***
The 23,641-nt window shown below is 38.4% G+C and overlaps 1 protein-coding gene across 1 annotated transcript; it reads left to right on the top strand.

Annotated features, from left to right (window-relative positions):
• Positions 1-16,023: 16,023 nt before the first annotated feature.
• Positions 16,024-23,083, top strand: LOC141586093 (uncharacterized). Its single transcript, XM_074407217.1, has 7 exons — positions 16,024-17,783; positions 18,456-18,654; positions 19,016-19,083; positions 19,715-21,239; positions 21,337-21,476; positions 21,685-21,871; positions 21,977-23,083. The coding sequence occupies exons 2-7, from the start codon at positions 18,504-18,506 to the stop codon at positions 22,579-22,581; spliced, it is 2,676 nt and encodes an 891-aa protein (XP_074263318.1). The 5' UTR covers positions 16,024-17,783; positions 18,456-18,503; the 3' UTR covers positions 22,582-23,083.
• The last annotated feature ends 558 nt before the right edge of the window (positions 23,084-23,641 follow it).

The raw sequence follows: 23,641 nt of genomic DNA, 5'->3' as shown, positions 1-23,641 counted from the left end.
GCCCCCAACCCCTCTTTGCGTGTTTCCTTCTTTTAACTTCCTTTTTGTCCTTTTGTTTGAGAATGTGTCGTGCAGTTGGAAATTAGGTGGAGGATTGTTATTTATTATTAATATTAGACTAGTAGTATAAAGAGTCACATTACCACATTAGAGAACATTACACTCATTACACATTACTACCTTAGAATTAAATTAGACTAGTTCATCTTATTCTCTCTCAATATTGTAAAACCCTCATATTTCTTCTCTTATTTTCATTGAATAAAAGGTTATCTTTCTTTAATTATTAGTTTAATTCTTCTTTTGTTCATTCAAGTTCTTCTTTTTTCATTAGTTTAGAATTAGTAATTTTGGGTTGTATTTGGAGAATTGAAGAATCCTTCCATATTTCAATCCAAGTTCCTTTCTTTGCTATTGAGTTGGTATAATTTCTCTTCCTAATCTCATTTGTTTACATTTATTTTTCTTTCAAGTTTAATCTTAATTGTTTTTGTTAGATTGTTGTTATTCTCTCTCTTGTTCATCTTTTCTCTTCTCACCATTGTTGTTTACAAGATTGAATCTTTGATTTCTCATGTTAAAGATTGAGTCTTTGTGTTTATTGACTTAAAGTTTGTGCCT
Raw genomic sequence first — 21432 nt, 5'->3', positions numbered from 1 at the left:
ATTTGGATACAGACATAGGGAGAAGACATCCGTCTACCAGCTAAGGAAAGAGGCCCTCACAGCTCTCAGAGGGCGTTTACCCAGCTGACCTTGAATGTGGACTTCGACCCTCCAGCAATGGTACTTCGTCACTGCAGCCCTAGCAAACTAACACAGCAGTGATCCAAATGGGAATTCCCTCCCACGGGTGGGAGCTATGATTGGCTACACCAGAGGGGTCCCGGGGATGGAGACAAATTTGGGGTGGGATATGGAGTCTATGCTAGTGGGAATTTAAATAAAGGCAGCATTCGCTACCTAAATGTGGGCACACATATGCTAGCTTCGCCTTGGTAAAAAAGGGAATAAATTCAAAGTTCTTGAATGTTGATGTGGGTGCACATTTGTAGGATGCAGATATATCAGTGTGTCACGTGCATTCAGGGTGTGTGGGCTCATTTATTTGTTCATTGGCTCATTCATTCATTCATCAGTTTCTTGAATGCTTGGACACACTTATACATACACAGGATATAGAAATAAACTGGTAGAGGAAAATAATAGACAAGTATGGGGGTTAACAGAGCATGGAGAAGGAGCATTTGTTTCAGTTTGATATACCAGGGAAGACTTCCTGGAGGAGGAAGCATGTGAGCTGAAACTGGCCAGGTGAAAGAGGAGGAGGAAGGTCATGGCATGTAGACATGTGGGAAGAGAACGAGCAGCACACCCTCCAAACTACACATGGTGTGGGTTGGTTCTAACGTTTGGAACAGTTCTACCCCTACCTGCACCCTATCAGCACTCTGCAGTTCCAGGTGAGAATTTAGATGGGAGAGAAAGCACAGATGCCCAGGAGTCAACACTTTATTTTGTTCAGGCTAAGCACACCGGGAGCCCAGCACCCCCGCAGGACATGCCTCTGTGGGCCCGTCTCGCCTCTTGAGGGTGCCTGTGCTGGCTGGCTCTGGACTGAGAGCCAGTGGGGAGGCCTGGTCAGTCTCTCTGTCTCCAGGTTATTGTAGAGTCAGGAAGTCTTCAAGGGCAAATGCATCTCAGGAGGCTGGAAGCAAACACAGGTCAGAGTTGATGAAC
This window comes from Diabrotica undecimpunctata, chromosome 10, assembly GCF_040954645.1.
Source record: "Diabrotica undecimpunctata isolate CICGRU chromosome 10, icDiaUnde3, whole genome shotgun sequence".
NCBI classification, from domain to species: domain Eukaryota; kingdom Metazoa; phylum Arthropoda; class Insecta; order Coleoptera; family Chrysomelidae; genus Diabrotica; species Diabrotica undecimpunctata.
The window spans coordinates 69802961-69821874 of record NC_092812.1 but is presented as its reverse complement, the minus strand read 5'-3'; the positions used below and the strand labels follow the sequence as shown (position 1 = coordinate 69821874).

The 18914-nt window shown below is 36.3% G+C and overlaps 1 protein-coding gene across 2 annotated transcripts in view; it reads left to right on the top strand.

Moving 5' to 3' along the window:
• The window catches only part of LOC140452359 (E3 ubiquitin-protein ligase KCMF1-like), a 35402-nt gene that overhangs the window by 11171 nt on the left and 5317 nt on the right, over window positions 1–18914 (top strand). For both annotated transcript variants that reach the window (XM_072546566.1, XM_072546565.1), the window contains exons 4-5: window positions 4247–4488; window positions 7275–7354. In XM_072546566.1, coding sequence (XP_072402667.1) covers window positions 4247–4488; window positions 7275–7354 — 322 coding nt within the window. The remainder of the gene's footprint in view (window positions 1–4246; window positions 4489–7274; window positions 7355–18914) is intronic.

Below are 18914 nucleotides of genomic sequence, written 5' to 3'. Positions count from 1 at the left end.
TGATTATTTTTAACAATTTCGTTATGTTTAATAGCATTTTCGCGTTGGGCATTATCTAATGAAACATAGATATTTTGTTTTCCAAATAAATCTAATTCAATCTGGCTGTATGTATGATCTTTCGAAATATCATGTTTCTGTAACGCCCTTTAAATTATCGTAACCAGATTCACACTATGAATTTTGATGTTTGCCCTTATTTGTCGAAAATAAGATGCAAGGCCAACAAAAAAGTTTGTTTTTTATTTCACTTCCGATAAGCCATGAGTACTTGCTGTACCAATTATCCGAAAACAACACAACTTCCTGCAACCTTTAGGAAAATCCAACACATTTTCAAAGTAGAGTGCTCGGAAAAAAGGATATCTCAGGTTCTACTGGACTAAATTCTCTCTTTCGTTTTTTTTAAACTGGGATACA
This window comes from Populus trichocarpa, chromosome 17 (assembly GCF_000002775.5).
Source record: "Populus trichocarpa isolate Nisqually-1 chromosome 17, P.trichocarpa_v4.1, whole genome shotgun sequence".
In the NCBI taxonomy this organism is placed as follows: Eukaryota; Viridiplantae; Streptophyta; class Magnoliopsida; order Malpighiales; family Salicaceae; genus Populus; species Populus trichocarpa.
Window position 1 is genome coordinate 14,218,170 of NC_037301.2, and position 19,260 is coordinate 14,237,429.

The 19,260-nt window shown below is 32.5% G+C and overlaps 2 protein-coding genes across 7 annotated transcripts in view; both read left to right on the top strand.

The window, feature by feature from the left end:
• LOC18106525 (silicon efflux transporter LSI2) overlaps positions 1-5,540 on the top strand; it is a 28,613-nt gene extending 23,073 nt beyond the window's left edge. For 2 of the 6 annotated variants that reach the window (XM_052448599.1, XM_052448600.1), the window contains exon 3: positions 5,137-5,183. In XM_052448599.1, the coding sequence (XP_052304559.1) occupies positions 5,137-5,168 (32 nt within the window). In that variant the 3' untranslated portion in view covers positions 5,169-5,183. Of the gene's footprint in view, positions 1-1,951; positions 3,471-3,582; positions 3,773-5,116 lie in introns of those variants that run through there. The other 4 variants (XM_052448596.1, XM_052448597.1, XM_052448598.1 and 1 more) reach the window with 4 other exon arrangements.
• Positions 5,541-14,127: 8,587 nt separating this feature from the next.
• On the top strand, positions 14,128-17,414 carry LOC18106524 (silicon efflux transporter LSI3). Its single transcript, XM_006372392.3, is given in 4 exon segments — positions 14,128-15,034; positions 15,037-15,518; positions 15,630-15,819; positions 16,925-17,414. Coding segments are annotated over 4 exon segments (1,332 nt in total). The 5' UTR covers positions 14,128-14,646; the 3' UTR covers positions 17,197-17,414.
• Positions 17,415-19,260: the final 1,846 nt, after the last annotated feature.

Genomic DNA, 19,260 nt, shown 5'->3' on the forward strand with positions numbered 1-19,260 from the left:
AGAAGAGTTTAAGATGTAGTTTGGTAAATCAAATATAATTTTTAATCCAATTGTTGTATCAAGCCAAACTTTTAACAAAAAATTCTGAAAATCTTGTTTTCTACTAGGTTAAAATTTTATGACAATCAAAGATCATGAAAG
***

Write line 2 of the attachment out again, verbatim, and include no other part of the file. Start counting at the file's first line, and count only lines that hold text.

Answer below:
Annotated features, from left to right (window-relative positions):